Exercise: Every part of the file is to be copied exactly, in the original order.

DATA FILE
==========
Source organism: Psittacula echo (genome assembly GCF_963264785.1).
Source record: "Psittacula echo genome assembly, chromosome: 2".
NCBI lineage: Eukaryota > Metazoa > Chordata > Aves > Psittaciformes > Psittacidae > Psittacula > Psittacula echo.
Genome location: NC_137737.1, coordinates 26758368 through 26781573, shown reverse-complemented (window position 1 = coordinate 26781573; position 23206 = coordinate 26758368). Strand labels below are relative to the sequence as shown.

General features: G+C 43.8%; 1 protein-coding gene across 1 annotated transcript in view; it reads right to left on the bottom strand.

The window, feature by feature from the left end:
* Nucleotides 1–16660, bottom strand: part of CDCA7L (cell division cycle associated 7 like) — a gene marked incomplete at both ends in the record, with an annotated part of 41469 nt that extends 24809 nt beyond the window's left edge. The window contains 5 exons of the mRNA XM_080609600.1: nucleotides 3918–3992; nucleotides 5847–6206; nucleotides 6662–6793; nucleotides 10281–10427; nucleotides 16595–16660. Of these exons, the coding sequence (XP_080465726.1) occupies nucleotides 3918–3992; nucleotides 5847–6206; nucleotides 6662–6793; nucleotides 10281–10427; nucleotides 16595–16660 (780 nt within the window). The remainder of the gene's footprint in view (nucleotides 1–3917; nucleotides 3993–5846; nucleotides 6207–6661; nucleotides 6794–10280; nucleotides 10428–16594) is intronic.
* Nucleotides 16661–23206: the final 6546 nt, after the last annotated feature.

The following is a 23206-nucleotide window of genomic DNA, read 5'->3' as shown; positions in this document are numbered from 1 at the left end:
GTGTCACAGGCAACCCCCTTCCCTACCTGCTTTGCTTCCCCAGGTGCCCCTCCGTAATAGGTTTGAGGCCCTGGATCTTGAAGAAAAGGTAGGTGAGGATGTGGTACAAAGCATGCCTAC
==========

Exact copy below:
Source organism: Psittacula echo (genome assembly GCF_963264785.1).
Source record: "Psittacula echo genome assembly, chromosome: 2".
NCBI lineage: Eukaryota > Metazoa > Chordata > Aves > Psittaciformes > Psittacidae > Psittacula > Psittacula echo.
Genome location: NC_137737.1, coordinates 26758368 through 26781573, shown reverse-complemented (window position 1 = coordinate 26781573; position 23206 = coordinate 26758368). Strand labels below are relative to the sequence as shown.

General features: G+C 43.8%; 1 protein-coding gene across 1 annotated transcript in view; it reads right to left on the bottom strand.

The window, feature by feature from the left end:
* Nucleotides 1–16660, bottom strand: part of CDCA7L (cell division cycle associated 7 like) — a gene marked incomplete at both ends in the record, with an annotated part of 41469 nt that extends 24809 nt beyond the window's left edge. The window contains 5 exons of the mRNA XM_080609600.1: nucleotides 3918–3992; nucleotides 5847–6206; nucleotides 6662–6793; nucleotides 10281–10427; nucleotides 16595–16660. Of these exons, the coding sequence (XP_080465726.1) occupies nucleotides 3918–3992; nucleotides 5847–6206; nucleotides 6662–6793; nucleotides 10281–10427; nucleotides 16595–16660 (780 nt within the window). The remainder of the gene's footprint in view (nucleotides 1–3917; nucleotides 3993–5846; nucleotides 6207–6661; nucleotides 6794–10280; nucleotides 10428–16594) is intronic.
* Nucleotides 16661–23206: the final 6546 nt, after the last annotated feature.

The following is a 23206-nucleotide window of genomic DNA, read 5'->3' as shown; positions in this document are numbered from 1 at the left end:
GTGTCACAGGCAACCCCCTTCCCTACCTGCTTTGCTTCCCCAGGTGCCCCTCCGTAATAGGTTTGAGGCCCTGGATCTTGAAGAAAAGGTAGGTGAGGATGTGGTACAAAGCATGCCTAC